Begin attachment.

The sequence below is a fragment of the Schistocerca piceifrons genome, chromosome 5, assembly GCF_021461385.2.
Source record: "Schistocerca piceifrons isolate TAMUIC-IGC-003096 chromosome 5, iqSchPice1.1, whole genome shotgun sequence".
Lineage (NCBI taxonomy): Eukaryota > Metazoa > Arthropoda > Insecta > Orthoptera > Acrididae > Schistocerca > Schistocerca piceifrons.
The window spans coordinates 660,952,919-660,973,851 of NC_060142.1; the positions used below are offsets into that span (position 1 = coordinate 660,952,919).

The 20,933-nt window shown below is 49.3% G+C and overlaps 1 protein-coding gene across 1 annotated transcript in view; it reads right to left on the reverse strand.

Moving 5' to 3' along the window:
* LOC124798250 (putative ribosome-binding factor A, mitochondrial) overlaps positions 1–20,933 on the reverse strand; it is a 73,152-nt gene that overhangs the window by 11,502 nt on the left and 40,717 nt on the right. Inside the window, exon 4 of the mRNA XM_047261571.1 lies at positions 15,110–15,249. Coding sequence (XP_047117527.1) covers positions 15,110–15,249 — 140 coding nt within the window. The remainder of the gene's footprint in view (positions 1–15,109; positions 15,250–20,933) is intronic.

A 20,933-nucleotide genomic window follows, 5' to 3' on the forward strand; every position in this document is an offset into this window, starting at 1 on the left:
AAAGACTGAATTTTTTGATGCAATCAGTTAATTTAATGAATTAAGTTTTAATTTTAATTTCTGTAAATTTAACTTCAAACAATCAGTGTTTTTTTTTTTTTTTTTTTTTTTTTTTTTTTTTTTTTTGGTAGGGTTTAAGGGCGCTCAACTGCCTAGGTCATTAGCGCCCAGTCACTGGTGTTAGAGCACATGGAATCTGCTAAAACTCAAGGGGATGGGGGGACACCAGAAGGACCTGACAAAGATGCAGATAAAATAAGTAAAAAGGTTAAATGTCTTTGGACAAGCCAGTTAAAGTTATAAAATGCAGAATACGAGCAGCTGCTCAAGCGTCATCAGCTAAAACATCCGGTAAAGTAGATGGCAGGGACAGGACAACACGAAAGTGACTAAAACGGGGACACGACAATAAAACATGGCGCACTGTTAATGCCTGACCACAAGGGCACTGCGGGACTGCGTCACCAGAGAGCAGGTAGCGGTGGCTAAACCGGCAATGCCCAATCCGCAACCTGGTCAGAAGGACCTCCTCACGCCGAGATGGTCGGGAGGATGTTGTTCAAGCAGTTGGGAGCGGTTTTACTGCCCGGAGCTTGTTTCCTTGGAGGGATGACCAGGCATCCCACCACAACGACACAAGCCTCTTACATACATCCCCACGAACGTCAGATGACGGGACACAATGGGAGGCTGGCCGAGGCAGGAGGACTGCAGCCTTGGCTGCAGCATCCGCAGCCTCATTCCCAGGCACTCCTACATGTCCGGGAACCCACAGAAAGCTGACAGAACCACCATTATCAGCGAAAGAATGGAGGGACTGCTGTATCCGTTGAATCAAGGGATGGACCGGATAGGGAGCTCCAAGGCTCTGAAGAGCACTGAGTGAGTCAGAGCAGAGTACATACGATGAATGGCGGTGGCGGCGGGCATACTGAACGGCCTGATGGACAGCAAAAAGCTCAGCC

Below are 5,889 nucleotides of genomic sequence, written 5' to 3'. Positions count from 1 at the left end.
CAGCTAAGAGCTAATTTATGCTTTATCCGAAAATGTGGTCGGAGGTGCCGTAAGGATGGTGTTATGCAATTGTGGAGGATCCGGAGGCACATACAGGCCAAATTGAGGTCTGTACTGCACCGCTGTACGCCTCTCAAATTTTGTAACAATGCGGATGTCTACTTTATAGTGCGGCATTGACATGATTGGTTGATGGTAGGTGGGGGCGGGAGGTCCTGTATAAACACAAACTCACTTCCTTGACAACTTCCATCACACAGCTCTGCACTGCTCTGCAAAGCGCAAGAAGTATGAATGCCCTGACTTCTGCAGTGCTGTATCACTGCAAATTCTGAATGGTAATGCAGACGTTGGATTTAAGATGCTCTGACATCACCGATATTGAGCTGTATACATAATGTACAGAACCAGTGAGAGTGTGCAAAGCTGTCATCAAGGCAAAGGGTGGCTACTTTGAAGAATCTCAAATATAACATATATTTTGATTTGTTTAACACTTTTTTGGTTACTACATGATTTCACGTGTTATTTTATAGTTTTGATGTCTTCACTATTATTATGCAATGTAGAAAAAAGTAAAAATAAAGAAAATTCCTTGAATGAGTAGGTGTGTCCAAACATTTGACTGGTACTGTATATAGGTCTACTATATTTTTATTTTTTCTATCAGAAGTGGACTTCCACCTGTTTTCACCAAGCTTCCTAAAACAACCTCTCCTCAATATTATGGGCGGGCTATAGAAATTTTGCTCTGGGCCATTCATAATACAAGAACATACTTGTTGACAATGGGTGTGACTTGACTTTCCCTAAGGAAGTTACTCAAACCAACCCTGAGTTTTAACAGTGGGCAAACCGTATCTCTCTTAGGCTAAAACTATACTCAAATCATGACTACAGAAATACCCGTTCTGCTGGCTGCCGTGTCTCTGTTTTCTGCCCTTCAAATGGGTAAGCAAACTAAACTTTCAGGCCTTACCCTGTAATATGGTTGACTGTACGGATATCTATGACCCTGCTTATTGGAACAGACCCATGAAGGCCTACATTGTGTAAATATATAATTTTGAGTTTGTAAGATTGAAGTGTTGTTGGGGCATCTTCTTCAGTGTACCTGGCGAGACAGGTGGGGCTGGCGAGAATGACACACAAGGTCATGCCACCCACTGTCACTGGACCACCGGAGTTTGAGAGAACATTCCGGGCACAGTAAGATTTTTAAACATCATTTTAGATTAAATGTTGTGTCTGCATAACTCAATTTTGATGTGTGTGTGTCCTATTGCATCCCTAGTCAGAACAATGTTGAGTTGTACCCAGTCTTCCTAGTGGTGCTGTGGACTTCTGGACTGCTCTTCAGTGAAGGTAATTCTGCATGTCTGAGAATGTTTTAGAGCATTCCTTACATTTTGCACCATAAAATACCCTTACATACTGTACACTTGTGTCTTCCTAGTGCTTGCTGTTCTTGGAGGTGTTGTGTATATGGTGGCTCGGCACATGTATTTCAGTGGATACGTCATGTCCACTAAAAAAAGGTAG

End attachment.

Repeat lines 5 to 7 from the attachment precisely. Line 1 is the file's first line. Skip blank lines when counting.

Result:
The 20,933-nt window shown below is 49.3% G+C and overlaps 1 protein-coding gene across 1 annotated transcript in view; it reads right to left on the reverse strand.

Moving 5' to 3' along the window:
* LOC124798250 (putative ribosome-binding factor A, mitochondrial) overlaps positions 1–20,933 on the reverse strand; it is a 73,152-nt gene that overhangs the window by 11,502 nt on the left and 40,717 nt on the right. Inside the window, exon 4 of the mRNA XM_047261571.1 lies at positions 15,110–15,249. Coding sequence (XP_047117527.1) covers positions 15,110–15,249 — 140 coding nt within the window. The remainder of the gene's footprint in view (positions 1–15,109; positions 15,250–20,933) is intronic.